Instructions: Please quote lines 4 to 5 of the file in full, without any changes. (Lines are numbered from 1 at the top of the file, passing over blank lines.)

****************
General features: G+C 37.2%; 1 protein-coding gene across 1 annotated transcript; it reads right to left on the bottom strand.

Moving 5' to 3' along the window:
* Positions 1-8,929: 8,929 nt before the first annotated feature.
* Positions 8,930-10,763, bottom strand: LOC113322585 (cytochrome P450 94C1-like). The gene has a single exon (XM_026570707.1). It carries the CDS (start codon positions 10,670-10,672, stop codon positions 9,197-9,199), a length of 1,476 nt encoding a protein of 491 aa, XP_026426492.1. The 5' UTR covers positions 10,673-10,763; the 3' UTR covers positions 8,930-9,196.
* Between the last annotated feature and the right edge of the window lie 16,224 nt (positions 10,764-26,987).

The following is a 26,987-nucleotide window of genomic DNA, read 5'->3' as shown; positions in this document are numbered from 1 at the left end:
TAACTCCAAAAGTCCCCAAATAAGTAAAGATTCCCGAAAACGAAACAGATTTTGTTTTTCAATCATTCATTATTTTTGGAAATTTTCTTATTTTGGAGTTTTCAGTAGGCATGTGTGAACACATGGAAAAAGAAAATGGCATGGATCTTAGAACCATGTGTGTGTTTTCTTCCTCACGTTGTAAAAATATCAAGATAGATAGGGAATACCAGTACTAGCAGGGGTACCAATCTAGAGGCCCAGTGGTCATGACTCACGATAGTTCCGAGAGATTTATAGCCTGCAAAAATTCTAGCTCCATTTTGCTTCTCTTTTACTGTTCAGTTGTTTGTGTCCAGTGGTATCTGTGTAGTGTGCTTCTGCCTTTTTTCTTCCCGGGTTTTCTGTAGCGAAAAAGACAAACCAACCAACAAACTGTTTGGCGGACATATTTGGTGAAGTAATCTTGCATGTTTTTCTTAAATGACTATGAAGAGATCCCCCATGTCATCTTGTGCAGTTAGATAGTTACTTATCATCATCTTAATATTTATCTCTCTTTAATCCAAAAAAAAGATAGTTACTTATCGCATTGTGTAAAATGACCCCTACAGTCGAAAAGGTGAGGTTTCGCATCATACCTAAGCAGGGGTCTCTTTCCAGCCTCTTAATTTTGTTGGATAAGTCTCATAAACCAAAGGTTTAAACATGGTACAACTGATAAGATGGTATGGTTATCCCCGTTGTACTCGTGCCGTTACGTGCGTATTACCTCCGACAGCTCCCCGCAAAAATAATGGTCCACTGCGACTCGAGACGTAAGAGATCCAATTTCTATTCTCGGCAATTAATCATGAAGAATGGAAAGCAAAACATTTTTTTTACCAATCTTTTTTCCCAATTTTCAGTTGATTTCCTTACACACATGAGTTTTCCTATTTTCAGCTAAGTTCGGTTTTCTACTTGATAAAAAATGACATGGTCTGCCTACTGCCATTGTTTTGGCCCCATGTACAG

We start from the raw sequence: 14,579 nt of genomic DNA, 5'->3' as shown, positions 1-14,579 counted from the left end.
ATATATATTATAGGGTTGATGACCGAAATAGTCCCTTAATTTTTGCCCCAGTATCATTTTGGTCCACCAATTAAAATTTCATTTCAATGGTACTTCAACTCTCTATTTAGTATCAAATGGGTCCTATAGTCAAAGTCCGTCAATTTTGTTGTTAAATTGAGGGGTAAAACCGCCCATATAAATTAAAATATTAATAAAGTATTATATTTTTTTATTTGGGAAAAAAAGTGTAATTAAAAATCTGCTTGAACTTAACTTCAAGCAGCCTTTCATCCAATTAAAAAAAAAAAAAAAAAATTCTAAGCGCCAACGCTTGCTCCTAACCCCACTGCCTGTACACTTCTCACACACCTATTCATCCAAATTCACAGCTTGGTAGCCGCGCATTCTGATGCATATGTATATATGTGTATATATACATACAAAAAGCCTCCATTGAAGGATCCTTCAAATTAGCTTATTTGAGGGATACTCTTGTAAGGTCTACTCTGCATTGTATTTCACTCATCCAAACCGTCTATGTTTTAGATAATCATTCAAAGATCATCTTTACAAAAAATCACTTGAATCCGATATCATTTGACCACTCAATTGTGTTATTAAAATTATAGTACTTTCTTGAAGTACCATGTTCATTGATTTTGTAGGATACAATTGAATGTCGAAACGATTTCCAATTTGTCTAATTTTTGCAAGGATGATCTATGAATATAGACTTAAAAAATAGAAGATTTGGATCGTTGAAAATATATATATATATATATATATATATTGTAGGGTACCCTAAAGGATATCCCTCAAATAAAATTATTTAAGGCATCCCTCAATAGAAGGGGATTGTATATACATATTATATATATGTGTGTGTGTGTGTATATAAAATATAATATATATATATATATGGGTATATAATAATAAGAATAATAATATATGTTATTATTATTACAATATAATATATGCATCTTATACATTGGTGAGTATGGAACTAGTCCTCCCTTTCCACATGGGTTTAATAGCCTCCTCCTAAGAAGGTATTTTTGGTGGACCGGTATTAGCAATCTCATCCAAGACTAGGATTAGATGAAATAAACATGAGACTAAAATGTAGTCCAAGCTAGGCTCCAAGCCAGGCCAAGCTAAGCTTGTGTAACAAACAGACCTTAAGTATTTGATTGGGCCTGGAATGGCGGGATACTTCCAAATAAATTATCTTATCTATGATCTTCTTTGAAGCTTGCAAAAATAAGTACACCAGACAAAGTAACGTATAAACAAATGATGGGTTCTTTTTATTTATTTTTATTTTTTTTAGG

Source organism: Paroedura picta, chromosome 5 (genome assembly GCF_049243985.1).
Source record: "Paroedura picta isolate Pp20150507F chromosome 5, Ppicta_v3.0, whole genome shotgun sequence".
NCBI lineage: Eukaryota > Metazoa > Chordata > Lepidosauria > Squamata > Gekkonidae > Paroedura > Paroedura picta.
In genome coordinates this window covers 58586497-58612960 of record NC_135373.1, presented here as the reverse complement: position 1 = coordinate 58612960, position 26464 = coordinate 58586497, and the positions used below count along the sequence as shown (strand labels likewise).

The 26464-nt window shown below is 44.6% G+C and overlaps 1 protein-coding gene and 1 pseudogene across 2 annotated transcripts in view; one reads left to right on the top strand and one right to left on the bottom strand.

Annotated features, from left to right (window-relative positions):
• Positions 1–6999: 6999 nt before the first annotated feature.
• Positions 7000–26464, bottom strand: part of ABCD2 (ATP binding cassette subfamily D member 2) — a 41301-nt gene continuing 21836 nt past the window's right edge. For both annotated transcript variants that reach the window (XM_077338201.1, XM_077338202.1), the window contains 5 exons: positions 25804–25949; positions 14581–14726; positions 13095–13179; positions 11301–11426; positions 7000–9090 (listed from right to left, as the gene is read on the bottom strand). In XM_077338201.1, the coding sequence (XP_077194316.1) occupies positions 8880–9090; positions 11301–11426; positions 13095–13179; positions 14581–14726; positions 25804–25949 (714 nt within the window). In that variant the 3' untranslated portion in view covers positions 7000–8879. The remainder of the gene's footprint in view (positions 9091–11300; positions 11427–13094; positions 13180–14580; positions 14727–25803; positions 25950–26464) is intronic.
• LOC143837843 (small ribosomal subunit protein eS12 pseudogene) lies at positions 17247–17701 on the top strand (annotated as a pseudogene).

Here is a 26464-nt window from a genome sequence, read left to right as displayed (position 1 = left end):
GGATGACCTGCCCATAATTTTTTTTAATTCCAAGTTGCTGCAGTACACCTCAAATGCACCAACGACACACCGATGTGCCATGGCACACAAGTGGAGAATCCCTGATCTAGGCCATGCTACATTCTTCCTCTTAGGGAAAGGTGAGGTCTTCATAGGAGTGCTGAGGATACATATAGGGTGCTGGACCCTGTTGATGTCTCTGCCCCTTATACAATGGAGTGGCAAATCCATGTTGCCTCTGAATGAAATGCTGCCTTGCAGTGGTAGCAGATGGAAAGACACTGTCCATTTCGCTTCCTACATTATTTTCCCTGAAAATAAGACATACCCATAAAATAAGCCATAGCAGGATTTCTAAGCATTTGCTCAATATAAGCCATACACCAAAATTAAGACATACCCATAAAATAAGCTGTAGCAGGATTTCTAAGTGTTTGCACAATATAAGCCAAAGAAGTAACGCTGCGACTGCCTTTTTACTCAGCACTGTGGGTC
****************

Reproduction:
* Positions 8,930-10,763, bottom strand: LOC113322585 (cytochrome P450 94C1-like). The gene has a single exon (XM_026570707.1). It carries the CDS (start codon positions 10,670-10,672, stop codon positions 9,197-9,199), a length of 1,476 nt encoding a protein of 491 aa, XP_026426492.1. The 5' UTR covers positions 10,673-10,763; the 3' UTR covers positions 8,930-9,196.
* Between the last annotated feature and the right edge of the window lie 16,224 nt (positions 10,764-26,987).